BY Wes Hill in Reviews | 03 JAN 14
Featured in
Issue 160

Christopher Hanrahan

BY Wes Hill in Reviews | 03 JAN 14

Christopher Hanrahan, Standard Model (Trojan Horse), 2013, brass, 83 × 47 × 57 cm

Slacker art and scatter art, which came to prominence in the early 1990s, are not really movements so much as styles of installation that expand upon the anti-form and dematerialized techniques of post-minimalist art. At its best, this kind of work can invigorate a gallery space and produce shorthand versions of complex ideas. At its worst, it can seem indifferent, ironic and naively dismissive of craftsmanship. Christopher Hanrahan is an Australian artist whose work reflects the influence of such slacker and scatter-art figureheads as Sean Landers and Sylvie Fleury; however, over the past three years, Hanrahan has refined his aesthetic and toned down the humour of his early works. This trend of restraint continued in his latest Sydney exhibition ‘Other Standard Models’, which featured 11 modest sculptures composed of thin brass strips that emulate household objects.

On first entering Sarah Cottier Gallery – which shifted premises at the start of 2013 to a more central location in Sydney’s Paddington district – Hanrahan’s thin sculptures looked like a single installation, the uniform use of brass serving to highlight the artist’s intelligent utilization of the entire gallery space. In all the works, shimmering brass strips are marked by black scolds where each piece has been welded together in a way that seems both pragmatic and highly aestheticized. In the sculptural series ‘Standard Model (conversation piece 1–5)’ (all works 2013), each work is made from a short thin strip of brass that has been welded to a longer strip to resemble the hands of a clock, affixed directly to the gallery wall. While the works could be read as alluding to time or duration – in reference to Hanrahan’s process-driven practice – they are also vague enough to reject such symbolism, appearing as simple structural experimentations. This blurring of design prototype and reductive sculpture is repeated throughout the exhibition, in Standard Model (how it is), which recalls a basic coffee table, and Standard Model (the jazzy magical mysteries of modern physics), an enormous hanging sculpture that at once resembles a large-scale wind chime and a work by Alexander Calder.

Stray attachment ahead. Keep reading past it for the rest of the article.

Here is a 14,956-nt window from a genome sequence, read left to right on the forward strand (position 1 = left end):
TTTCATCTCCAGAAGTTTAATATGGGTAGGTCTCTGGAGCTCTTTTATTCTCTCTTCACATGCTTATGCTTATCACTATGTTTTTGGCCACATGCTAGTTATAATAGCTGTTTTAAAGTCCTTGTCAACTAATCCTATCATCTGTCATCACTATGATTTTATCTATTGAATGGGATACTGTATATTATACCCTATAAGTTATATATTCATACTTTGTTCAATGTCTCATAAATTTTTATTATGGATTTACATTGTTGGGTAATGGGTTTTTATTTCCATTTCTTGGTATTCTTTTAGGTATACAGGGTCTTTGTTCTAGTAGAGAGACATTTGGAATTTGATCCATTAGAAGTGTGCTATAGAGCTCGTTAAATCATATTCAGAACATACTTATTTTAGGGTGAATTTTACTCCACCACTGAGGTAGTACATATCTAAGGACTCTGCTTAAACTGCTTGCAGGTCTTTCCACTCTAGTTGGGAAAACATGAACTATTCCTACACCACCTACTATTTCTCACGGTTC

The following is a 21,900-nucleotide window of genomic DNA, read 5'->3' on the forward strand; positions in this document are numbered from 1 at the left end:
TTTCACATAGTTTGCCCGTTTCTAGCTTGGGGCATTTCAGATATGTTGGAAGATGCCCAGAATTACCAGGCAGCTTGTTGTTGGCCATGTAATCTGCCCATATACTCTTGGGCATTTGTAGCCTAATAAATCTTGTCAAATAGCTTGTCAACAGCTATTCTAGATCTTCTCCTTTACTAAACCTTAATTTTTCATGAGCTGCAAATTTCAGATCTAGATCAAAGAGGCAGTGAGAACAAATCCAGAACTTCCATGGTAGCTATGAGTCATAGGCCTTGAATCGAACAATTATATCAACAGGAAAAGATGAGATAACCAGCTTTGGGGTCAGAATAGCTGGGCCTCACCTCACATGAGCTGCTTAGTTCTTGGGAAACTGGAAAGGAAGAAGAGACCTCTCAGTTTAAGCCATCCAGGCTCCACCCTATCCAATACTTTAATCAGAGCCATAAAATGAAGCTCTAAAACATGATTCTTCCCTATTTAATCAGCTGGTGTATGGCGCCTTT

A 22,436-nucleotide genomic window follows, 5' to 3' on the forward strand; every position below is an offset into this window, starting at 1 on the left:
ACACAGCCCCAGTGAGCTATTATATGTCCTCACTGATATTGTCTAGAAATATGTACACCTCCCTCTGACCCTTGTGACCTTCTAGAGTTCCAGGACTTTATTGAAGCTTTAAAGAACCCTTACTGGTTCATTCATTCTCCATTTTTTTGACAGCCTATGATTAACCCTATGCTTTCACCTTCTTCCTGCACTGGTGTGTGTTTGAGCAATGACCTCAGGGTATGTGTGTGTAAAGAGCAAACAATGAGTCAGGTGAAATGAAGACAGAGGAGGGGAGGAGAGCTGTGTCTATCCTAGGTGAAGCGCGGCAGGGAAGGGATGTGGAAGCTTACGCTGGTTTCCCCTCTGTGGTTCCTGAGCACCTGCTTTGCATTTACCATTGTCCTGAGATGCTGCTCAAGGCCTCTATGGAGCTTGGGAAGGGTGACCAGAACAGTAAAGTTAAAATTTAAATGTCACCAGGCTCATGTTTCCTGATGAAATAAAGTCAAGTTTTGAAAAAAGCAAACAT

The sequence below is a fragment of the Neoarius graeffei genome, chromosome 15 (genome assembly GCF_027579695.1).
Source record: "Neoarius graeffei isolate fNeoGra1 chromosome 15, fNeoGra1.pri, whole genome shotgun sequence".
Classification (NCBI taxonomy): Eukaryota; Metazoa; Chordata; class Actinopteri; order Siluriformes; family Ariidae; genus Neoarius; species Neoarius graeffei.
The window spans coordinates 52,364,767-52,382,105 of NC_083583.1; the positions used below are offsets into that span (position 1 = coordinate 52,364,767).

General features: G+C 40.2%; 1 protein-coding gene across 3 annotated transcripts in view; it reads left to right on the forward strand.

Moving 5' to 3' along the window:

Highlights here included Standard Model (Trojan Horse) – an archetypal dining chair as a mysterious surrogate object – and Standard Model (not quite how it is, but certainly how it could be – definitely within the realms of possibility) – an accordion-shaped room divider with two roughly cut blocks of white marble lying across its precarious base. While these evoke Martin Kippenberger’s grungy and sometimes inexplicable minimal assemblages (a slacker artist avant la lettre), Hanrahan’s genuine investment in the formal character of his works resists straightforward comparisons. Here he seems less concerned with the performative gesture than with pushing the medium of sculpture into a kind of spatial drawing.

The tension between installation and sculpture has been a feature of Hanrahan’s practice over the years, as it is for Mikala Dwyer and Hany Armanious – two mid-career Australian artists who have been very influential on this kind of practice, particularly within the Sydney art scene. All three artists seem compelled to make sprawling, ephemeral and detritus-inspired installations yet are only too aware of the relatively restrictive nature of the local contemporary art market, which focuses instead on producing unique pieces. In ‘Other Standard Models’, Hanrahan built upon the quixotic quality of his 2012 exhibition ‘Museums Have the Same Problems as Unions’, employing the traditionally fine art material of bronze to highlight the empty space surrounding his renditions of household objects, suggesting that it is art’s intangible philosophical questioning which ultimately distinguishes it from more commonplace commodities.

Wes Hill is a writer living in Sydney, Australia. His book Art after the Hipster: Identity Politics, Ethics and Aesthetics (2017) is published by Palgrave Macmillan.